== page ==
Have you found much competition in the Dallas-Fort Worth area?
We were the first immensely popular specialty coffee shop that raised the level of quality for specialty coffee in Dallas-Fort Worth, but over the past year and half there have been many more shops open up. We're actually glad to have the company because it encourages a very active coffee-loving community. Many of our customers frequent all the top indie shops in town. In fact, so do we! Coffee is like wine. Different shops have different coffees, so you get a different experience everywhere you go and then hopefully you pick us as your favorite and become a regular.

What makes The Pearl Cup “part of the community,” as you say?
We created an inviting space that encourages community gathering. Most likely, it's the combination of inviting decor, friendly and knowledgeable baristas, and our “coffee bar,” where you can belly up and talk coffee with us. Again, we make you feel welcome.

What is your history with coffee making?
Before Rita and I opened the shop, our only experience was drinking coffee, not making coffee. We spent about eight months traveling the country and experiencing coffee shops and coffee roasters that are more than happy to share their love of coffee with you. Roasters want to earn your business, so they are most likely the greatest source of information and education. We've learned a lot over the years and continue to keep learning. There is always more to know.

Where do you buy your coffee and tea from? Have you ever visited your roasters' farms?
We use Topeca Roasters out of Tulsa, Oklahoma. They also own a family farm in El Salvador. We have not visited a farm, but we've been invited to the family farm in El Salvador, owned by our roaster. A woman in Rockwall makes the tea, and we will have new seasonal flavors coming soon.

How is your Downtown Dallas spot doing? And when will the highly anticipated Richardson location open?
The St. Paul location is doing very well for type of shop that it is. We like to call it our “Business Class” shop. This location is only open during business hours and only during the week. Dallas' downtown does not support this location being open any other time — not just yet. We hope to see more vibrancy and activity as the Klyde Warren Park becomes more popular. Our location at II Creeks in Richardson continues to get pushed back due to permit issuance and holiday schedules. We are optimistic for soon, but I would not be surprised if it gets pushed farther back. For us, the sooner the better! North Dallas and Plano can barely keep their excitement contained!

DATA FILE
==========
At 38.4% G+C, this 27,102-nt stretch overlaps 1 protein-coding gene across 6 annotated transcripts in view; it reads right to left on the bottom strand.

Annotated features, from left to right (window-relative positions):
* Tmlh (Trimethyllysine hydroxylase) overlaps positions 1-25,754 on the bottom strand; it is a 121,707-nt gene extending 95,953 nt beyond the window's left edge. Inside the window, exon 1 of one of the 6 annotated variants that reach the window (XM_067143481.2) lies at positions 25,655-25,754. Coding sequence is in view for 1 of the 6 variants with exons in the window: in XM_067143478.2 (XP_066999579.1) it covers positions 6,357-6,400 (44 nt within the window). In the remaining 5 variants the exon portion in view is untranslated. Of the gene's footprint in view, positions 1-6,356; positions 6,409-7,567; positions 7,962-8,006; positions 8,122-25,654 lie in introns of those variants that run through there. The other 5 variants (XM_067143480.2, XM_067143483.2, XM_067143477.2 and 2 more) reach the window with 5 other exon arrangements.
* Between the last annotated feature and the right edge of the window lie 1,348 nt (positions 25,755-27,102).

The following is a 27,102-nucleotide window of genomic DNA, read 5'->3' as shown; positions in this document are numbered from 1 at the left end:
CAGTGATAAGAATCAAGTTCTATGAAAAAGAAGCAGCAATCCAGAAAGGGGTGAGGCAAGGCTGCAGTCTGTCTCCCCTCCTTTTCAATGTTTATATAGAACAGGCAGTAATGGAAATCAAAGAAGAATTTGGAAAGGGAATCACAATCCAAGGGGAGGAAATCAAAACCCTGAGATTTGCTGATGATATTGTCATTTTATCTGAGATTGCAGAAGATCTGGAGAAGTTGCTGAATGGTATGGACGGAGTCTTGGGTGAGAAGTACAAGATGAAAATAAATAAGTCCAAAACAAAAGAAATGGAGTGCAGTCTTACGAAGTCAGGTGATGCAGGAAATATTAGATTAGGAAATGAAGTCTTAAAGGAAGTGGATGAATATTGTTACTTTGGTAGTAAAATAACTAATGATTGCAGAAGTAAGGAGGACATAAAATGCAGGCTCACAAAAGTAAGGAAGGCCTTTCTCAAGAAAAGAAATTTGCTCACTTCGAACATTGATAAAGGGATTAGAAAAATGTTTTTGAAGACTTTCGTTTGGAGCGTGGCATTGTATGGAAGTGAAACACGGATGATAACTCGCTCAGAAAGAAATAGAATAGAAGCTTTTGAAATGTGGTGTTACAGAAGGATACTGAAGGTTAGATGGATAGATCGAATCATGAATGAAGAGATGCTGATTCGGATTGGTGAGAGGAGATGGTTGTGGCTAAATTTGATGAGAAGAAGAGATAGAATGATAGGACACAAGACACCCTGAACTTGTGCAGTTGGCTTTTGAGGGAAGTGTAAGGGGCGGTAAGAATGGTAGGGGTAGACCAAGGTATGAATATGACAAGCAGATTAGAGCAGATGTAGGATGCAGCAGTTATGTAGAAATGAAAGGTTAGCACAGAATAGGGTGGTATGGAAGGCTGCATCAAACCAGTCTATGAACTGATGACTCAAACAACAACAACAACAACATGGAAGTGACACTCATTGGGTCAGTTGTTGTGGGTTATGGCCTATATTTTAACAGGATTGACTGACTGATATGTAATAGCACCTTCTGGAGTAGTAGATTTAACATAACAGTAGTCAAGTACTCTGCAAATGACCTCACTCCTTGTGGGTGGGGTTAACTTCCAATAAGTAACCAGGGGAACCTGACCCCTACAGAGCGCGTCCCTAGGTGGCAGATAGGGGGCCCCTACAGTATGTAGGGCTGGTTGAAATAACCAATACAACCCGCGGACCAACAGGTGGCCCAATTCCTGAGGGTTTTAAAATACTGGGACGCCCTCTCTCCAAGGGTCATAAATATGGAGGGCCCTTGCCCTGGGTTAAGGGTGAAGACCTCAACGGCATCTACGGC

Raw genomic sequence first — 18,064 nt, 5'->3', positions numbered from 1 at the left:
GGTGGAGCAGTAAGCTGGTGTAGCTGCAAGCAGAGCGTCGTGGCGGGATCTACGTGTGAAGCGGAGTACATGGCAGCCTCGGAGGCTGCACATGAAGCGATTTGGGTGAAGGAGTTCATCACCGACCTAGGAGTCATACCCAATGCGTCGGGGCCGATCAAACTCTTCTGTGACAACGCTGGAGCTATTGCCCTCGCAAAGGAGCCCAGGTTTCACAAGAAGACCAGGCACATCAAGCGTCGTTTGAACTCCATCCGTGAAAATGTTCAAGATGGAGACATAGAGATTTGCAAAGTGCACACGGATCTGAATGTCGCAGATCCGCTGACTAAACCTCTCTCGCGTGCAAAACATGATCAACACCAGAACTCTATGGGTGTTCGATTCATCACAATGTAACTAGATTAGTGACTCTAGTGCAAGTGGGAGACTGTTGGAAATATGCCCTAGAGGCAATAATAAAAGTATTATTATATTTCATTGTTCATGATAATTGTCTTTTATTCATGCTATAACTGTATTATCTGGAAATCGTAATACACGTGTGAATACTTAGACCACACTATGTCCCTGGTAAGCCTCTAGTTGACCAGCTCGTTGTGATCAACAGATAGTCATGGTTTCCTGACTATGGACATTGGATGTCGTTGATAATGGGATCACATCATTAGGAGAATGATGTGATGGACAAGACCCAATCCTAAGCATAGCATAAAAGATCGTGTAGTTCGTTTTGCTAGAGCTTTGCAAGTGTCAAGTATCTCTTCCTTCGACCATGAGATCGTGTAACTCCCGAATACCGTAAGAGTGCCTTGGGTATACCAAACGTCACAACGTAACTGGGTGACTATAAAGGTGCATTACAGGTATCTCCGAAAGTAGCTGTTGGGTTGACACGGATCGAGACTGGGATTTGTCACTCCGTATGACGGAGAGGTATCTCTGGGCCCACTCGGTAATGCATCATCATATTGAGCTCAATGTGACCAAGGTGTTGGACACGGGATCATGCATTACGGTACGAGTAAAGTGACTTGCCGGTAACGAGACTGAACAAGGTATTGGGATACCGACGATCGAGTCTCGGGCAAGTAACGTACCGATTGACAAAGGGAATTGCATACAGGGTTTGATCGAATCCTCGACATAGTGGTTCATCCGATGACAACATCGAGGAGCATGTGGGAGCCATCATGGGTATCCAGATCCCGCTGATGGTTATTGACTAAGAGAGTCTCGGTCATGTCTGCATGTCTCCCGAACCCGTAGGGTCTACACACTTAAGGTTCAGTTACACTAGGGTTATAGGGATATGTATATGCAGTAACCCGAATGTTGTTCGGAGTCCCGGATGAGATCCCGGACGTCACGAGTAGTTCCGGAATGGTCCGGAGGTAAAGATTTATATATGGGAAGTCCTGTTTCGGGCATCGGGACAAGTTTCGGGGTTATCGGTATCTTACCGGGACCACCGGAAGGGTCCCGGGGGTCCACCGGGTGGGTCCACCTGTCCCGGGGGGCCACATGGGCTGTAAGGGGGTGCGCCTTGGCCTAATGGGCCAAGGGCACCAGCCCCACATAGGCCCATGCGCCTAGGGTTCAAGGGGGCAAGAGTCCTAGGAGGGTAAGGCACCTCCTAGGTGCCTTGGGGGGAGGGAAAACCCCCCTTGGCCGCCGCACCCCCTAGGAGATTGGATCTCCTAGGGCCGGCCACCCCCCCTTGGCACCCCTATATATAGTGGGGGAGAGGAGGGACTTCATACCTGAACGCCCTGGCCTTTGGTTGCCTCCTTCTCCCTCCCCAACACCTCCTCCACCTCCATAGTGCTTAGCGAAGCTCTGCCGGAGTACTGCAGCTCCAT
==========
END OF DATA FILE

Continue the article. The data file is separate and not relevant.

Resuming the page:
The construction of your successful brick-and-mortar shops has all been from personal monetary funding. However, you tried to used crowd-sourced funds to kick off your mobile coffee truck and that didn't really work out. What was the most challenging part of this new fundraising process?
People still don't fully understand crowd-sourced funding, so it's been a challenge just to get the word out about what it is and how the community can lend a helping hand in growing a small business that they love. When small business grows, it grows the economy by adding more jobs and that directly impacts our community and the community will have had a direct impact on that growth. Some people want a mobile Pearl Cup just for the fun of it. Request for delivery service and mobility happens constantly!

How soon do you anticipate taking The Pearl Cup on the road?
I believe it would only take 30 to 60 days to get the truck bought, designed and equipped before we could be on the road slinging pearl lattes.

Will the truck offer a large menu of drink items? What sort of food will you offer in addition to drinks?
We would be working within a confined space of a truck, so the menu will be limited. We are looking more to compliment the food trucks rather than compete with them. Most likely, we will carry the entire drink menu that the stand-alone shops have, with very limited food selections such as Panini sandwiches and perhaps chili and cinnamon rolls.

Other than the coffee truck, do you anticipate opening any other new shops in DFW soon? Or, is the coffee truck a way to test the waters first?
Yes and yes! I'll have to keep you guessing on the other new shops, though, as it would be premature to get into specifics until we are fully funded for those future shops.